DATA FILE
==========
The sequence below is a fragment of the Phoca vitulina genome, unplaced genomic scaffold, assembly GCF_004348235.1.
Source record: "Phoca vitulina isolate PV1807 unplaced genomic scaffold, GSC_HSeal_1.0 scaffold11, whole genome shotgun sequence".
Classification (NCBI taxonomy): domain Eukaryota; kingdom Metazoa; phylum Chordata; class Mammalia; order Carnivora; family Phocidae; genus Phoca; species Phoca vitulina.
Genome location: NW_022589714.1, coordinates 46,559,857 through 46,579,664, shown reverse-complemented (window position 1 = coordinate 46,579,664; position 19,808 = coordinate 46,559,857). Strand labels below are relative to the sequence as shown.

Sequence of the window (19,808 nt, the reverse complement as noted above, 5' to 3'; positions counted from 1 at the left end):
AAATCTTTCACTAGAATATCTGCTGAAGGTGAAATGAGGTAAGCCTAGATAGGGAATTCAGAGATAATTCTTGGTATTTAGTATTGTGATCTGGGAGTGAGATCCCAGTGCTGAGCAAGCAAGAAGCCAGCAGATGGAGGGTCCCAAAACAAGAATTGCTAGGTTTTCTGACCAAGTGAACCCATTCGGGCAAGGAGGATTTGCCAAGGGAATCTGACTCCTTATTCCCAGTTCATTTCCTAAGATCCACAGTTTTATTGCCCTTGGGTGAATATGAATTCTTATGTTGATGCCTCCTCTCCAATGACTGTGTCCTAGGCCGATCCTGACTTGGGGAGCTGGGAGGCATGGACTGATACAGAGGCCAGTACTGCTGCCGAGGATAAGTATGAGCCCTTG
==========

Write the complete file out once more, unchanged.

The sequence below is a fragment of the Phoca vitulina genome, unplaced genomic scaffold, assembly GCF_004348235.1.
Source record: "Phoca vitulina isolate PV1807 unplaced genomic scaffold, GSC_HSeal_1.0 scaffold11, whole genome shotgun sequence".
Classification (NCBI taxonomy): domain Eukaryota; kingdom Metazoa; phylum Chordata; class Mammalia; order Carnivora; family Phocidae; genus Phoca; species Phoca vitulina.
Genome location: NW_022589714.1, coordinates 46,559,857 through 46,579,664, shown reverse-complemented (window position 1 = coordinate 46,579,664; position 19,808 = coordinate 46,559,857). Strand labels below are relative to the sequence as shown.

Sequence of the window (19,808 nt, the reverse complement as noted above, 5' to 3'; positions counted from 1 at the left end):
AAATCTTTCACTAGAATATCTGCTGAAGGTGAAATGAGGTAAGCCTAGATAGGGAATTCAGAGATAATTCTTGGTATTTAGTATTGTGATCTGGGAGTGAGATCCCAGTGCTGAGCAAGCAAGAAGCCAGCAGATGGAGGGTCCCAAAACAAGAATTGCTAGGTTTTCTGACCAAGTGAACCCATTCGGGCAAGGAGGATTTGCCAAGGGAATCTGACTCCTTATTCCCAGTTCATTTCCTAAGATCCACAGTTTTATTGCCCTTGGGTGAATATGAATTCTTATGTTGATGCCTCCTCTCCAATGACTGTGTCCTAGGCCGATCCTGACTTGGGGAGCTGGGAGGCATGGACTGATACAGAGGCCAGTACTGCTGCCGAGGATAAGTATGAGCCCTTG